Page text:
Iowa State selected for $250 million engineering project

Emily Stearney

The Iowa State Wind Energy Manufacturing Lab has been selected to be part of a $250 million plan to create the Manufacturing Innovation Institute for Advanced Composites.

Led by the University of Tennessee-Knoxville and funded by the Department of Energy, this initiative is the most recent in a series of partnerships aimed at improving American manufacturing and innovation. The project includes private companies, nonprofits and universities

John Jackman, associate professor in industrial and manufacturing systems engineering, explained Iowa State’s role in this nation-wide initiative. 

“The goal of this consortium is to focus on the advancement of composites.  Our piece is wind energy,” Jackman said.

Iowa is the second-leading state for wind energy production, according to the lab’s website. Roughly 25 percent of Iowa electricity comes from wind energy.

“Composites are a special class of material. For instance, new air crafts are made almost entirely out of composite material,” Jackman said.  “The reason for that is that they have material characteristics such that they can out perform metals.  They have both strength and light weight.”

These qualities, when applied to wind turbines, would allow for a stronger, lighter blade to be produced, as well as reduce the cost of the blade.

According to Jackman, making a blade for a wind turbine today is not only costly but also time-consuming.  Therefore, the goal is to lower the cost of energy by lowering the cost of producing wind turbines.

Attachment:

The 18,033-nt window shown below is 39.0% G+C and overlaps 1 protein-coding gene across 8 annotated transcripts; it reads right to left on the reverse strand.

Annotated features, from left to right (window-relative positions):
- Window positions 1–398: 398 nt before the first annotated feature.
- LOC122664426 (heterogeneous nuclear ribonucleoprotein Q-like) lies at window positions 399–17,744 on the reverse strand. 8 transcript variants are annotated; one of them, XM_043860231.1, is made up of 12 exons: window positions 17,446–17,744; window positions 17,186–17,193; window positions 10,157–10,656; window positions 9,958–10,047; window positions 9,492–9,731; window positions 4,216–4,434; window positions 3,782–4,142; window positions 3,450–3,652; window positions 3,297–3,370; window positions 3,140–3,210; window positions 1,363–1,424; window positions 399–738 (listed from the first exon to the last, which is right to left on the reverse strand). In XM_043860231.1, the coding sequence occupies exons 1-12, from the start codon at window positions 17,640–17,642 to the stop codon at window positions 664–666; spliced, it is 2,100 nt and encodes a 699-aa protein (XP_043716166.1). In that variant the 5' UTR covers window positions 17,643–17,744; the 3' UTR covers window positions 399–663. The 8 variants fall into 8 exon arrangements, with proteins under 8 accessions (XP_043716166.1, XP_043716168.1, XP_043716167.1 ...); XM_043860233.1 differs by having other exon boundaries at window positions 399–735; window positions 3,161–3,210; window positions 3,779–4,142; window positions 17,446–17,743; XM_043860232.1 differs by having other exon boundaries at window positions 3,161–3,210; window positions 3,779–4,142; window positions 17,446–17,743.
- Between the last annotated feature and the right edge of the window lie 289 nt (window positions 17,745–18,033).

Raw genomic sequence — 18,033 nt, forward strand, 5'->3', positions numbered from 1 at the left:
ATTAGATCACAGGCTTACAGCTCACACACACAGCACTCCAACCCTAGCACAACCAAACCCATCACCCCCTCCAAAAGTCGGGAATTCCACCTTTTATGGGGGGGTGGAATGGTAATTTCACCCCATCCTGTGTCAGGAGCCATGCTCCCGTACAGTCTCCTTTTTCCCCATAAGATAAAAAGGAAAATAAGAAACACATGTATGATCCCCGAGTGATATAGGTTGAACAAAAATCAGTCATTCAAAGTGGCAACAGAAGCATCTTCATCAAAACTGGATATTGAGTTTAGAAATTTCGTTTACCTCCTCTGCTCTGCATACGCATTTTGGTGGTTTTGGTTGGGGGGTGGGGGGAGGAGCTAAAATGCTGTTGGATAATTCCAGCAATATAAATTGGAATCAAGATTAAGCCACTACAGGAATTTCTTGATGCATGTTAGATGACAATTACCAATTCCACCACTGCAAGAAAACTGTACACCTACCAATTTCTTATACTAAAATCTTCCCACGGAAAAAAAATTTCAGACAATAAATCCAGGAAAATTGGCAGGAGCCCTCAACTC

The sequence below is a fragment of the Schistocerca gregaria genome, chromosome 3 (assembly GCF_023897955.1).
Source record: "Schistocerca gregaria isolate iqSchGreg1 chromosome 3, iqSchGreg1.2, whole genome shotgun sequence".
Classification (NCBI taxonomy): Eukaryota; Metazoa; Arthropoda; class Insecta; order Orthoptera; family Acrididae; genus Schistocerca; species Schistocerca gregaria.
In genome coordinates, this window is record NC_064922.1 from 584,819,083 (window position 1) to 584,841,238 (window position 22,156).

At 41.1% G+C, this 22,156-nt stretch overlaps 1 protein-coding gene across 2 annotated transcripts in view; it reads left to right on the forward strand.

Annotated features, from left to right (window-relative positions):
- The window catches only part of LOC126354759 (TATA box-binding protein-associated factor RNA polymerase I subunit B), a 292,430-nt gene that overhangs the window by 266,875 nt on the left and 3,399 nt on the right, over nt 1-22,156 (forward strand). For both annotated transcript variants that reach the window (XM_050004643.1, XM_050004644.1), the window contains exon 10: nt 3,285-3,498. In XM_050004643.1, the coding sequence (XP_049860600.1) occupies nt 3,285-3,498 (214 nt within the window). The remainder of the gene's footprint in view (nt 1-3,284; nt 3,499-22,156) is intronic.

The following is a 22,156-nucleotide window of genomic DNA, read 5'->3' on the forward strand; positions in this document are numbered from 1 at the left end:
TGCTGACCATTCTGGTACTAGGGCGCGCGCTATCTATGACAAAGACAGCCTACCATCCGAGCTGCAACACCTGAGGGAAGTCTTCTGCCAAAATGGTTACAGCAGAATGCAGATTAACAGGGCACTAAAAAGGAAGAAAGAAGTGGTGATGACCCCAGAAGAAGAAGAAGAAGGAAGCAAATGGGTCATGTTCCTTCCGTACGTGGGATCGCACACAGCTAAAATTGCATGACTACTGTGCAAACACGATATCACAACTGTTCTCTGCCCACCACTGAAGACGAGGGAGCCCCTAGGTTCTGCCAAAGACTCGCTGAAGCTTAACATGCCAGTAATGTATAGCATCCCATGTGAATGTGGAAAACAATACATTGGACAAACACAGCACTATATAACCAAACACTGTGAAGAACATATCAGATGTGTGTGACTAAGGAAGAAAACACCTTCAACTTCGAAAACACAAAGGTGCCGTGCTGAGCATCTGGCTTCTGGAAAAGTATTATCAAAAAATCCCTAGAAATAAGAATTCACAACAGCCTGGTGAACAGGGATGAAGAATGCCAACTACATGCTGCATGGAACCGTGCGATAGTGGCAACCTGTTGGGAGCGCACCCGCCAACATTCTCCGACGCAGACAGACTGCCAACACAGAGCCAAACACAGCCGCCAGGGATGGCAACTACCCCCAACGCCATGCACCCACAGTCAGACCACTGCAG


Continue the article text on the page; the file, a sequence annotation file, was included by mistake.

One of the projects Jackman plans to present is to research a way to automate blade manufacturing to increase accuracy and reduce the number of human errors made in the manufacturing process.

“We are working on devices that will automate that process, so we can get that kind of consistency that we need, so there are less problems down the line,” Jackman said.

Huiyi Zhang, graduate student in industrial and manufacturing systems engineering, conducts research in the Wind Energy Manufacturing Lab.

“We want to try and make the manufacturing process more efficient,” Zhang said.

Zhang is also working on improving the inspection process.

“Blades can last for 20 to 25 years, but could be damaged before that,” Zhang said. “I am researching ways to improve the routine inspection of the blades.”

Hairline cracks in the blades can shorten the life of the turbine, which can be costly and waste a large amount of material. It is hoped some of the new materials developed can alleviate the problem.

After collaborating with other universities and businesses, the manufacturing lab will present project ideas to the Department of Energy, and if all goes smoothly, a formal process to plan the projects will begin.

After a lengthy proposal has been made and approved, these projects can take two to three years if no problems arise, not including the time spent planning.

Despite its physical size and the complexity of its projects, the student body should be expecting big advancements from the Wind Energy Manufacturing Lab.